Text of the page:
Welcome

Welcome to the Toronto Math News Blog.

Here you will find news stories and information relevant to the Department of Mathematics.  We have stories on events, awards, community participation, achievements of our faculty, staff, students and alumni, and much more.

If you have a story to tell please let us know at outreach@math.utoronto.ca

Please note: we have recently added our archived stories to the new blog format and apologize for any date errors.  We have attempted to preserve the original story dates where possible.

Three Faculty to speak at 2018 International Congress of Mathematics in Rio de Janiero

Three of our faculty members have been invited to speak at the 2018 International Congress of Mathematics (ICM) in Rio de Janiero, Brazil:

* Konstantin Khanin will speak in the research area of Dynamical Systems and ODEs joint with Mathematical Physics
* Benjamin Rossman will speak in the research area of Mathematical Aspects of Computer Science
* Jacob Tsimerman will speak in the research area of Number Theory.

The conference will be held August 1-9, 2018.  More info on the event can be found here.

For a full list of speakers to the event, see here.

New Royal Society Fellow – Robert Jerrard

The department is proud to announce that Professor Robert Jerrard has been added as a new member of the Royal Society of Canada in the Mathematical and Physical Sciences.

The full announcement can be read here:

 

The ArtSci Effect Article

This past Spring (2016) Planet ArtSci sat down with the Chair of the Department, Professor Kumar Murty, to record a podcast about mathematics and how to approach mathematics, conquer the fear of it, and appreciate its creative aspects.

Recently the ArtSci Effect wrote an article based on this podcast.

The article can be found here:
http://artscieffect.utoronto.ca/features/its-all-about-math/

John Friedlander and Henryk Iwaniec to Receive 2017 AMS Doob Prize

The Department is proud to announce that Professors John Friedlander (Uoft) and Henryk Iwaniec (Rutgers) have been awarded the 2017 AMS Joseph L. Doob Prize.

The official AMS Press Release follows:

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Providence, RI—John Friedlander of the University of Toronto and Henryk Iwaniec of Rutgers University will receive the 2017 AMS Joseph L. Doob Prize. The two are honored for their book Opera de Cribro (AMS, 2010).

The prime numbers, the building blocks of the whole numbers, have fascinated humankind for millennia. While it has been known since the time of Euclid that the number of primes is infinite, exactly how they are distributed among the whole numbers is still not understood. The Latin title of the prizewinning book by Friedlander and Iwaniec could be translated as A Laborious Work Around the Sieve, where in this context a “sieve” is a mathematical tool for sifting prime numbers out of sets of whole numbers.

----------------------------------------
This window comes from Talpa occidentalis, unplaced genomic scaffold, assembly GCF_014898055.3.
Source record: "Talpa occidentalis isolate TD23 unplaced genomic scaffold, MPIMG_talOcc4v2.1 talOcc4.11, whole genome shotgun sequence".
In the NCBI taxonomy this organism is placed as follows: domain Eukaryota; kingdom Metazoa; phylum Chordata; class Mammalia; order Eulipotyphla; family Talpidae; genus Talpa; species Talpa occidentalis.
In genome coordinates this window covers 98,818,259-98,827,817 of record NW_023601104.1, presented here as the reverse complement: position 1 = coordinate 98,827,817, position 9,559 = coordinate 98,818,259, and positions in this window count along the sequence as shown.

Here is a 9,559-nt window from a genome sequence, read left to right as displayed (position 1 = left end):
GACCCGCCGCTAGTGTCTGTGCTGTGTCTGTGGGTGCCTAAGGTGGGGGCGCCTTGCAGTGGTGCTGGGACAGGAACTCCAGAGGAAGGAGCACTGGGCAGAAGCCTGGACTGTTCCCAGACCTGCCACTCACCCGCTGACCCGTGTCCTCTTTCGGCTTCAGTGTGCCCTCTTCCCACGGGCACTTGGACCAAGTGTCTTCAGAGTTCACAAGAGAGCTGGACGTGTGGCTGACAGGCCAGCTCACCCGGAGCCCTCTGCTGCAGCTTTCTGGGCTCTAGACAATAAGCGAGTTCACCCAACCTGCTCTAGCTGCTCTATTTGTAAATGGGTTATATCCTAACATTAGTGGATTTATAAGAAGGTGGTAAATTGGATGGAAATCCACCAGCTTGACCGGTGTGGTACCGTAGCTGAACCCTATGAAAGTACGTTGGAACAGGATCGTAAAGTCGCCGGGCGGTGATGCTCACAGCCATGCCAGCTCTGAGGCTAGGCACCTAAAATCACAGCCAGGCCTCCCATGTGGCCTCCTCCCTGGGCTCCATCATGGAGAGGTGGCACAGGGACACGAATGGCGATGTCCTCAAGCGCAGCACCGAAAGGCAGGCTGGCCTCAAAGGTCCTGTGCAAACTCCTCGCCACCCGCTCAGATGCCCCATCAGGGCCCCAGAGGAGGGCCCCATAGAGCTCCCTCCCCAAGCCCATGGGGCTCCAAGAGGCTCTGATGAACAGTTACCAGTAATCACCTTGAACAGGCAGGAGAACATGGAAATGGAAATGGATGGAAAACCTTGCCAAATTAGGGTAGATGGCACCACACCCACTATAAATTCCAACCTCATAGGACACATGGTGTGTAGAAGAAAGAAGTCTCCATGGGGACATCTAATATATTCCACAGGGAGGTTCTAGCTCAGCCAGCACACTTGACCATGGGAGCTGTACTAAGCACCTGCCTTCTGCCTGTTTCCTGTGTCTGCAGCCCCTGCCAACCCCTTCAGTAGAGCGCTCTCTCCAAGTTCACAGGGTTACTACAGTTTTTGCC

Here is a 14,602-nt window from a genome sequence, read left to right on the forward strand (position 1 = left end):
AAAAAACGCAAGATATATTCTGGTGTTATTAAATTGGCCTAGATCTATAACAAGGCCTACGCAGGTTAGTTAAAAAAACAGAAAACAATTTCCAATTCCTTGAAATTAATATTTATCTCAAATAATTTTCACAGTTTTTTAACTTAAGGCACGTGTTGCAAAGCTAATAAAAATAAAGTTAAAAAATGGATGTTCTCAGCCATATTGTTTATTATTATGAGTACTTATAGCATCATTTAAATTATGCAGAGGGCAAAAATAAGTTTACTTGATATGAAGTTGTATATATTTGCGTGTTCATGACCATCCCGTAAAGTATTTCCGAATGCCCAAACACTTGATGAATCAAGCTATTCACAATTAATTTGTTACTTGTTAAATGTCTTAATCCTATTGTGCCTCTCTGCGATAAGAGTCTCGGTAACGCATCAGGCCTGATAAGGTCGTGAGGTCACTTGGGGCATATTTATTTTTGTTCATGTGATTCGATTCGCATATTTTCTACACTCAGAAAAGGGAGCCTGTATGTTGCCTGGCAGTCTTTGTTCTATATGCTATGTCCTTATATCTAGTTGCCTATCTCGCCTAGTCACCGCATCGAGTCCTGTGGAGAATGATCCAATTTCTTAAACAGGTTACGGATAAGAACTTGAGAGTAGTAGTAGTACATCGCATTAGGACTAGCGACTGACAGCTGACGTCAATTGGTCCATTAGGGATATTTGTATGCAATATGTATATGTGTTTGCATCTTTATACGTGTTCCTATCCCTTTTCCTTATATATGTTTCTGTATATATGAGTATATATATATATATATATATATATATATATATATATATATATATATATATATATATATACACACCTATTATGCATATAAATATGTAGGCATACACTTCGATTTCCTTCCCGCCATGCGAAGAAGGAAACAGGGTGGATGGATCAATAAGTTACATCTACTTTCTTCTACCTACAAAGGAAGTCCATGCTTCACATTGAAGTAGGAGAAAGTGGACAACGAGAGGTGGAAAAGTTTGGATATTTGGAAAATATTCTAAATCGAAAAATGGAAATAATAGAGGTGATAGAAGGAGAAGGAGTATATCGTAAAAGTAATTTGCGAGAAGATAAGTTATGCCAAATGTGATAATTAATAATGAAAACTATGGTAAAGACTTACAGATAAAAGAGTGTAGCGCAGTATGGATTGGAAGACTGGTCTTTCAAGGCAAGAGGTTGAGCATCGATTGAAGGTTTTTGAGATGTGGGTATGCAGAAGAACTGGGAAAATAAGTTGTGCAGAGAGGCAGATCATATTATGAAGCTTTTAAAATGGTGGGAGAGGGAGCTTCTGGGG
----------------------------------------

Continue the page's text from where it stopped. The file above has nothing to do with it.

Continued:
The Sieve of Eratosthenes, dating from the third century BC, is a simple, efficient method to produce a table of prime numbers. For a long time, it was the only way to study the mysterious sequence of the primes. In the early 20th century, improvements came through the work of Norwegian mathematician Viggo Brun, who combined the Sieve of Eratosthenes with ideas from combinatorics. Tools from another branch of mathematics, complex analysis, came into play through the work of English mathematicians G.H. Hardy and J.E. Littlewood, and of the iconic Indian mathematician Srinivasa Ramanujan (protagonist of the 2016 film The Man Who Knew Infinity).

For 30 years, Brun’s method and its refinements were the main tools in sieve theory. Then, in 1950, another Norwegian mathematician, Atle Selberg, put forward a new, simple, and elegant method. As his method was independent of that of Brun, the combination of the two gave rise to deep new results.

The latter part of the 20th century saw the proof of many profound results on classical prime-number questions that had previously been considered inaccessible. Among these was a formula for the number of primes representable as the sum of a square and of a fourth power, obtained by Friedlander and Iwaniec in 1998.

With these developments, the time was ripe for a new book dealing with prime-number sieves and the techniques needed for their applications. Written by two of the top masters of the subject, Opera de Cribro is an insightful and comprehensive presentation of the theory and application of sieves. In addition to providing the latest technical background and results, the book looks to the future by raising new questions, giving partial answers, and indicating new ways of approaching the problems.